Trial Course

“Seek help with steadfastness and prayer– though this is hard indeed for anyone but the humble”  [Qur’an 2:45]

“But there came after them generations who neglected prayer and were driven by their own desires. These will come face to face with their evil” [Qur’an 19:59]

“There is nothing more important in the life of a believer than the prayer (salah). If someone says Islam is the prayer they are not wrong as prayer is the best way to turn to Allah subhana huwa ta’ala. We have been created to turn to Allah alone (hanifiyyah) and to submit to Him (islam). Prayer combines both of these aspects. This is why the first thing commanded to all the Prophets, Messengers and their followers is the prayer” – Shaykh Dr Mohammad Akram Nadwi

If there is nothing more important in ones life than prayer then why do we ignore it; why do we neglect it and why do we not enjoy it? The simple answer is we do not know what prayer is; we do not know what prayer means and we do not know how to pray. As a result our prayers have become superficial and lacking life. We focus on the outward aspects of the prayer (and sometimes even fight over them) but the inward is neglected. The real prayer is the prayer that is prayed with not only the body and the tongue but also with the mind and the heart. So how do we bring back the real spirit of the prayer in our lives, the prayer that combines the mind, body and the heart?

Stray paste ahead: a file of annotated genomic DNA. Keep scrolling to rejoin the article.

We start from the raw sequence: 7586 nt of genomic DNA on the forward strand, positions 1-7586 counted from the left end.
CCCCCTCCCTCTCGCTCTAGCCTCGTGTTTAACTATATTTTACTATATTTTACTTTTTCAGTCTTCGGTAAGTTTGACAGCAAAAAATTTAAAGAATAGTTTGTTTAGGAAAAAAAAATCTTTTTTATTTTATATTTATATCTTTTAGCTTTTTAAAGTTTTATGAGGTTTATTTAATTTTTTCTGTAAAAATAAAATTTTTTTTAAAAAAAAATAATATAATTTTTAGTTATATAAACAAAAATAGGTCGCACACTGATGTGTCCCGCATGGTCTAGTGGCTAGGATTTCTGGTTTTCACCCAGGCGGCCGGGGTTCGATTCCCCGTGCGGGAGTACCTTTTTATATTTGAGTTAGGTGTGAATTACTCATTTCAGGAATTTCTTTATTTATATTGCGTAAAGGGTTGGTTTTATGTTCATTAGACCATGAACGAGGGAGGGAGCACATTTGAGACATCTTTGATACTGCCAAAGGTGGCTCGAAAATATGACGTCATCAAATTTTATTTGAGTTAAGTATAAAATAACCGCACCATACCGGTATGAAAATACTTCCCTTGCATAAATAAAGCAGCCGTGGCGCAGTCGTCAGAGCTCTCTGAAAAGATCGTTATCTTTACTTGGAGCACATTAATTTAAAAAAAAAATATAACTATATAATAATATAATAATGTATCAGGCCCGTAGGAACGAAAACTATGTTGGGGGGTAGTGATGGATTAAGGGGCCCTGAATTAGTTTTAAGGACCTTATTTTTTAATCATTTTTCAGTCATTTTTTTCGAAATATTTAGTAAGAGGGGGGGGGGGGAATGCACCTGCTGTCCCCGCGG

Zakat is the third pillar of Islam coming even before the Fast of Ramadhan and Hajj to the House of Allah. As such, it’s importance cannot be overstated. Zakat can also be the most complicated pillar of Islam, especially in modern times where wealth, investments and finance can take a variety of new forms as can the recipients. For us, living in the West, there is the additional dimension of living as a minority. Just a few of the questions we may have include:

  • How should we allocate Zakat? Who should have priority?
  • Can Zakat be given to educational institutions?
  • Can Zakat be sent to other countries or must it be spent locally?
  • How should we organise Zakat distribution within Muslim communities in the West?
  • How should Zakat be calculated on investments such as stocks, pension schemes, properties etc.?
  • Is there Zakat on any personal effects? If so, on what and how is it calculated?
  • How is the nisab and the ‘time period’ determined for perpetual income/savings?
  • Should each and every income be recorded to determine Zakat or is there an easier way?
  • Is it better to give Zakat to individuals or to organisations?
  • How is Zakat calculated on trade and business?
  • Is there Zakat on jewellery? If so, how is it calculated?

No doubt, there are many more questions. The answers for these questions lie in understanding the purpose and the principles of Zakat. It is this understanding that unravels the complexities of Zakat.